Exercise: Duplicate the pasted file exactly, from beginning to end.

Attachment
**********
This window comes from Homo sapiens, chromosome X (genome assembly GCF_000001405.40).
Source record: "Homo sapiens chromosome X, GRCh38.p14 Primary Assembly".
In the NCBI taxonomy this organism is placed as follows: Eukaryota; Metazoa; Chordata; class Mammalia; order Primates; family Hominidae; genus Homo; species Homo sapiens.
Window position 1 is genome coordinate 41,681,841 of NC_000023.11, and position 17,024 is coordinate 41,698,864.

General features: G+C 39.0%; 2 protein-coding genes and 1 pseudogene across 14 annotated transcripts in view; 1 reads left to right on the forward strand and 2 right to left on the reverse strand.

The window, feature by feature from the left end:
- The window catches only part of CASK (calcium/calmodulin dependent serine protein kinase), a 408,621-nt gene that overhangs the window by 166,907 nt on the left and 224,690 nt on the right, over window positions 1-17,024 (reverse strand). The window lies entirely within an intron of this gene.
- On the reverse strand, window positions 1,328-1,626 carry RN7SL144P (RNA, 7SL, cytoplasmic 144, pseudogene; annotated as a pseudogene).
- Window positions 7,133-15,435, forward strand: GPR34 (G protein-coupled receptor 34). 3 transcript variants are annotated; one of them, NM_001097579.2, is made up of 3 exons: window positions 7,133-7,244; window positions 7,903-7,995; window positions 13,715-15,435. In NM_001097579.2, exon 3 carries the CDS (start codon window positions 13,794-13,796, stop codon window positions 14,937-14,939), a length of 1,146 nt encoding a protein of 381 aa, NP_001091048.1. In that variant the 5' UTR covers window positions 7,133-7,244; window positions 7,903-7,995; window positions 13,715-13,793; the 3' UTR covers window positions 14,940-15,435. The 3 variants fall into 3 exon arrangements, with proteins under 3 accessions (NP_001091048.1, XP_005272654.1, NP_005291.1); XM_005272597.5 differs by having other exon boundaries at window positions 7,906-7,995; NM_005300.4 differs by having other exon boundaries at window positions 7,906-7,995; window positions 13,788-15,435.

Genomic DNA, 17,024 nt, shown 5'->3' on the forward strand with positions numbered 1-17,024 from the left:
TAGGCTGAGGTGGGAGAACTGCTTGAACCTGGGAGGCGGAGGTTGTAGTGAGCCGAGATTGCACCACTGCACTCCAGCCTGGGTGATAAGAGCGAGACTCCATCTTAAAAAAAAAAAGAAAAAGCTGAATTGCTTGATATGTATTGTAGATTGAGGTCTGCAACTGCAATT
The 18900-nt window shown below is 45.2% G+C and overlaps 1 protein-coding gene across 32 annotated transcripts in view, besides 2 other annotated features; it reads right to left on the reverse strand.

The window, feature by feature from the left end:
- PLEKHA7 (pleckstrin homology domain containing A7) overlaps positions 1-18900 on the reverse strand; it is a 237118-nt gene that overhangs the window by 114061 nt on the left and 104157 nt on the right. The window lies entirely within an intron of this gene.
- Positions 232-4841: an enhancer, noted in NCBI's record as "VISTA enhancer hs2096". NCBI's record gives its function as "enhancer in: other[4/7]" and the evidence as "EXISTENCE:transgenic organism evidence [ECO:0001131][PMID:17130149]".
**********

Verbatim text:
This window comes from Homo sapiens, chromosome X (genome assembly GCF_000001405.40).
Source record: "Homo sapiens chromosome X, GRCh38.p14 Primary Assembly".
In the NCBI taxonomy this organism is placed as follows: Eukaryota; Metazoa; Chordata; class Mammalia; order Primates; family Hominidae; genus Homo; species Homo sapiens.
Window position 1 is genome coordinate 41,681,841 of NC_000023.11, and position 17,024 is coordinate 41,698,864.

General features: G+C 39.0%; 2 protein-coding genes and 1 pseudogene across 14 annotated transcripts in view; 1 reads left to right on the forward strand and 2 right to left on the reverse strand.

The window, feature by feature from the left end:
- The window catches only part of CASK (calcium/calmodulin dependent serine protein kinase), a 408,621-nt gene that overhangs the window by 166,907 nt on the left and 224,690 nt on the right, over window positions 1-17,024 (reverse strand). The window lies entirely within an intron of this gene.
- On the reverse strand, window positions 1,328-1,626 carry RN7SL144P (RNA, 7SL, cytoplasmic 144, pseudogene; annotated as a pseudogene).
- Window positions 7,133-15,435, forward strand: GPR34 (G protein-coupled receptor 34). 3 transcript variants are annotated; one of them, NM_001097579.2, is made up of 3 exons: window positions 7,133-7,244; window positions 7,903-7,995; window positions 13,715-15,435. In NM_001097579.2, exon 3 carries the CDS (start codon window positions 13,794-13,796, stop codon window positions 14,937-14,939), a length of 1,146 nt encoding a protein of 381 aa, NP_001091048.1. In that variant the 5' UTR covers window positions 7,133-7,244; window positions 7,903-7,995; window positions 13,715-13,793; the 3' UTR covers window positions 14,940-15,435. The 3 variants fall into 3 exon arrangements, with proteins under 3 accessions (NP_001091048.1, XP_005272654.1, NP_005291.1); XM_005272597.5 differs by having other exon boundaries at window positions 7,906-7,995; NM_005300.4 differs by having other exon boundaries at window positions 7,906-7,995; window positions 13,788-15,435.

Genomic DNA, 17,024 nt, shown 5'->3' on the forward strand with positions numbered 1-17,024 from the left:
TAGGCTGAGGTGGGAGAACTGCTTGAACCTGGGAGGCGGAGGTTGTAGTGAGCCGAGATTGCACCACTGCACTCCAGCCTGGGTGATAAGAGCGAGACTCCATCTTAAAAAAAAAAAGAAAAAGCTGAATTGCTTGATATGTATTGTAGATTGAGGTCTGCAACTGCAATT
The 18900-nt window shown below is 45.2% G+C and overlaps 1 protein-coding gene across 32 annotated transcripts in view, besides 2 other annotated features; it reads right to left on the reverse strand.

The window, feature by feature from the left end:
- PLEKHA7 (pleckstrin homology domain containing A7) overlaps positions 1-18900 on the reverse strand; it is a 237118-nt gene that overhangs the window by 114061 nt on the left and 104157 nt on the right. The window lies entirely within an intron of this gene.
- Positions 232-4841: an enhancer, noted in NCBI's record as "VISTA enhancer hs2096". NCBI's record gives its function as "enhancer in: other[4/7]" and the evidence as "EXISTENCE:transgenic organism evidence [ECO:0001131][PMID:17130149]".